Amidst these circumstances, Moe and the Foundation worked to reorganize their guidelines such that Fellows were allowed to carry out their war work – and contribute to “the progress, or survival, of our civilization” – by deferring the terms of their awards or by using their Guggenheim support to assist them in their government-sponsored initiatives. In 1942, the Trustees also appropriated $7,500 for additional fellowships related to emergency war work, to be distributed at any point during the year.

One recipient of this special funding was Glenn T. Trewartha of the University of Wisconsin. The Army and Navy both had requested that Trewartha revise his study, A Reconnaissance Geography of Japan, that he had first published in 1934 with the assistance of a Guggenheim Fellowship. This time around, Trewartha asked for $2,250 for five months, an amount Pauling agreed was appropriate. In the end, he was awarded $3,000 for twelve months.

Another strategy to continue awarding Fellowships without lowering selection standards was to redirect money towards researchers who might not normally have had the capacity to apply. In particular, Moe and the Trustees anticipated that many professors would have a lighter teaching load, given that a large percentage of their students had been conscripted into military service. The Foundation accordingly chose to lend assistance to several scholars of this type by providing money not allocated for more traditional Fellowships.

Though the war years required numerous adjustments, Moe kept much of his focus on an eventual return to more normal functions. In his communications with the Committee of Selection, Moe particularly emphasized the need to be ready for the reintegration of academic personnel into non-war activities. To this end, the Foundation developed a Post-Service Fellowship that offered awards of $2,500 per year to help those transitioning out of service in the armed forces or with the Office of Scientific Research and Development. Pauling, who was busy working on national defense projects himself, was especially pleased to learn that the Foundation would be emphasizing fundamental research for applicants who had completed their wartime assignments.

As hints that the war might be coming to an end began to enter the conversation, Moe expected to receive an increasing number of applications for Post-Service Fellowships. The first of these was awarded in 1943 to Lieutenant George P. Cuttino, who applied while still on active duty in North Africa. Cuttino’s funding was meant to support his study of Anglo-French relations during the thirteenth and fourteenth centuries. The following year, a Post-Service grant in chemistry went to Melvin Calvin, recently removed from a stint with the OSRD and, in 1961, the recipient of a Nobel Prize for his work on photosynthesis. With his Fellowship, Calvin studied new organic synthesis methods at Moscow State University in the Soviet Union.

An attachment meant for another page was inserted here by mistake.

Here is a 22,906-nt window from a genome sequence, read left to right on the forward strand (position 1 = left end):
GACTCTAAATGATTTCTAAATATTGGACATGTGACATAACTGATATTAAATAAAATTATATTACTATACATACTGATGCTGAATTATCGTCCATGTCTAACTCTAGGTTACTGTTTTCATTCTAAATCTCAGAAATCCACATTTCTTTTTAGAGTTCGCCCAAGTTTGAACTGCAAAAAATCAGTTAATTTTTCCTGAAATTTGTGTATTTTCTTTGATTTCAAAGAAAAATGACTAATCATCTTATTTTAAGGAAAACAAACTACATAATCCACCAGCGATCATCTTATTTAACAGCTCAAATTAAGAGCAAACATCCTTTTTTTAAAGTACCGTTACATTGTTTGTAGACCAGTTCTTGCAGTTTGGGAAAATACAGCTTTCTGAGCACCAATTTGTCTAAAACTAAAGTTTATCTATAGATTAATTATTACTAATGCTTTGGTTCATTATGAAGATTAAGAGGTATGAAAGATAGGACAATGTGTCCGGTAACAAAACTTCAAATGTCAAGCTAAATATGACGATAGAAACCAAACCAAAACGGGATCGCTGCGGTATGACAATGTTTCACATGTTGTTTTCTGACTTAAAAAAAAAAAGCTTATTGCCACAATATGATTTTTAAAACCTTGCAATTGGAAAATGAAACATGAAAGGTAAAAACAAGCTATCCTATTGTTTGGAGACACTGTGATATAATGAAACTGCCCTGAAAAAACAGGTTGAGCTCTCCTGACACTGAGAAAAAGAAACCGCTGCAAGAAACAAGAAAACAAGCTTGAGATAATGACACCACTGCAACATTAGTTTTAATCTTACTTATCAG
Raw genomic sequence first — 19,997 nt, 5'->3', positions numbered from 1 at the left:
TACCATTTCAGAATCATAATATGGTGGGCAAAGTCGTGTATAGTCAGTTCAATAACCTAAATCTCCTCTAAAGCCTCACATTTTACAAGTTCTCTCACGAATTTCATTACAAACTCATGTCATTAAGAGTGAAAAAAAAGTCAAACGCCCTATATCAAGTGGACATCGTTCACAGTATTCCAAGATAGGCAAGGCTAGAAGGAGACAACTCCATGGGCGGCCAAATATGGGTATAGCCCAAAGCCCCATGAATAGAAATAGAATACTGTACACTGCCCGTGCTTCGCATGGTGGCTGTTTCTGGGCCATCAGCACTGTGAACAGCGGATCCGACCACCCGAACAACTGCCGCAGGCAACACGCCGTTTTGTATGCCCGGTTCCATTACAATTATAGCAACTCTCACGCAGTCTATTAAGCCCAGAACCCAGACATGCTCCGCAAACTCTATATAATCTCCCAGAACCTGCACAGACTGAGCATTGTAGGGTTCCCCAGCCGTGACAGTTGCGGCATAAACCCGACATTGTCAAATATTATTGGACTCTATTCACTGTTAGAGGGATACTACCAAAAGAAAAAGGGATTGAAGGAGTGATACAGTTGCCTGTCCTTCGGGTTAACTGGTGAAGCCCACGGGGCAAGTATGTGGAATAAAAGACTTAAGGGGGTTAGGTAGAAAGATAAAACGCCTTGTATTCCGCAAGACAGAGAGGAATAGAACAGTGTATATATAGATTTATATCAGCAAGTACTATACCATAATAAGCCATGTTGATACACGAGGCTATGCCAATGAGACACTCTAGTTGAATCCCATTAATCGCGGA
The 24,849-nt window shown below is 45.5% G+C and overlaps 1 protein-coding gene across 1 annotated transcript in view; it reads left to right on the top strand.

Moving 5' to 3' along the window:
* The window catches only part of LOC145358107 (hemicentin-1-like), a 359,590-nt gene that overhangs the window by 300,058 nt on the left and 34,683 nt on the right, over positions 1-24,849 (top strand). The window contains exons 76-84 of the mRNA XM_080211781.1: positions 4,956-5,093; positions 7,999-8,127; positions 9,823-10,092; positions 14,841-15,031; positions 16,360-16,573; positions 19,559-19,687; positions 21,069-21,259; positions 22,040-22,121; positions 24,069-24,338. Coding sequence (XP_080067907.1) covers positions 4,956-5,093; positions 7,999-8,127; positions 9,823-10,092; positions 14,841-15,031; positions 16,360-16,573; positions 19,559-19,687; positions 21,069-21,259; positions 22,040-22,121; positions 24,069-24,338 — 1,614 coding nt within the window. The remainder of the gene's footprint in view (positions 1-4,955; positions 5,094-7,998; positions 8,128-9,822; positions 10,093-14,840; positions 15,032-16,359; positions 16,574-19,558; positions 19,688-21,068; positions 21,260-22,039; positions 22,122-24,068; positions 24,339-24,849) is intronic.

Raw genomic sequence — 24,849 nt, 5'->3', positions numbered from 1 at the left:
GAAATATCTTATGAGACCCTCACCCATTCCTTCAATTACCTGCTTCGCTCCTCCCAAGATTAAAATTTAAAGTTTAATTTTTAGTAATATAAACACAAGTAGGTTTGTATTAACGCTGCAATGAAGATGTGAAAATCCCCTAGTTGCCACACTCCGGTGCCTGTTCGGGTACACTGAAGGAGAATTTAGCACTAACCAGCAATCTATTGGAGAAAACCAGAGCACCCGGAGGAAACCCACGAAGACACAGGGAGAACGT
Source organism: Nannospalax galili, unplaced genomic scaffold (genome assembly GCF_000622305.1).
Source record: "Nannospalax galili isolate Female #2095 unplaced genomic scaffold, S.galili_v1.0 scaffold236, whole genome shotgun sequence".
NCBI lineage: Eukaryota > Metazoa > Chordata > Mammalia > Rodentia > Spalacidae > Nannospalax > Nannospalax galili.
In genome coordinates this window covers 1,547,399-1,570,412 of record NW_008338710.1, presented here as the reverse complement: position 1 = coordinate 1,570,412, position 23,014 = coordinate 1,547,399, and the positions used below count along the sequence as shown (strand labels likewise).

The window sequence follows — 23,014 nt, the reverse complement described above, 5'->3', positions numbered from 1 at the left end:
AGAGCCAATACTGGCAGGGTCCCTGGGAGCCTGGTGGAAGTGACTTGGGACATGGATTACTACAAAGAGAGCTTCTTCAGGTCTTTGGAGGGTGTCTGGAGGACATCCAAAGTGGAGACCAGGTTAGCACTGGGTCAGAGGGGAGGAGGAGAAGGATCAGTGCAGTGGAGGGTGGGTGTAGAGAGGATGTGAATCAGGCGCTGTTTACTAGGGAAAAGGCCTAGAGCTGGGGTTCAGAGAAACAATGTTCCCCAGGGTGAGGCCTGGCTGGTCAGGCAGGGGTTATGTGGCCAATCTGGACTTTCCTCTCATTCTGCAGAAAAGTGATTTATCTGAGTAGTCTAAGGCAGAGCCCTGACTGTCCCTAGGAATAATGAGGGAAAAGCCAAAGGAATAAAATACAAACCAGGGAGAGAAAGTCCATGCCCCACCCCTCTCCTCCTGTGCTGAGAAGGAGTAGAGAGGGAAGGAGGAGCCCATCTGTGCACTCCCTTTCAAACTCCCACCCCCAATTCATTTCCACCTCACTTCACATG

During the last of the war years, the Post-Service Fellowships did not catch on to the degree that Moe had anticipated. In 1945, Moe had scheduled an extra summer meeting of the Committee of Selection specifically for evaluation of Post-Service Fellowships, but with only sixty applications in hand, he decided to postpone the meeting until September.

After the war, applications quickly increased for mathematics and the sciences, but complications with selection continued to arise. For instance, when W. G. McMillan, Jr. applied in 1945, his most recent work had been on separating Uranium-235 for the Manhattan Project, which was top secret. As a Fellow, McMillan wished to work with Edward Teller at the University of Chicago, but because McMillan could not share his experience, Moe was uncertain how to judge his candidacy. Pauling was less concerned; McMillan’s references were solid and Teller could supply more information if necessary. The Committee of Selection agreed and granted him a Fellowship. 

The war years proved to be a difficult period for the Guggenheim Foundation, which encountered numerous obstacles to fulfilling its mission, especially with regards to science. But like many other institutions at the time, it found ways to adapt and fulfill its goals while also supporting the broader war effort.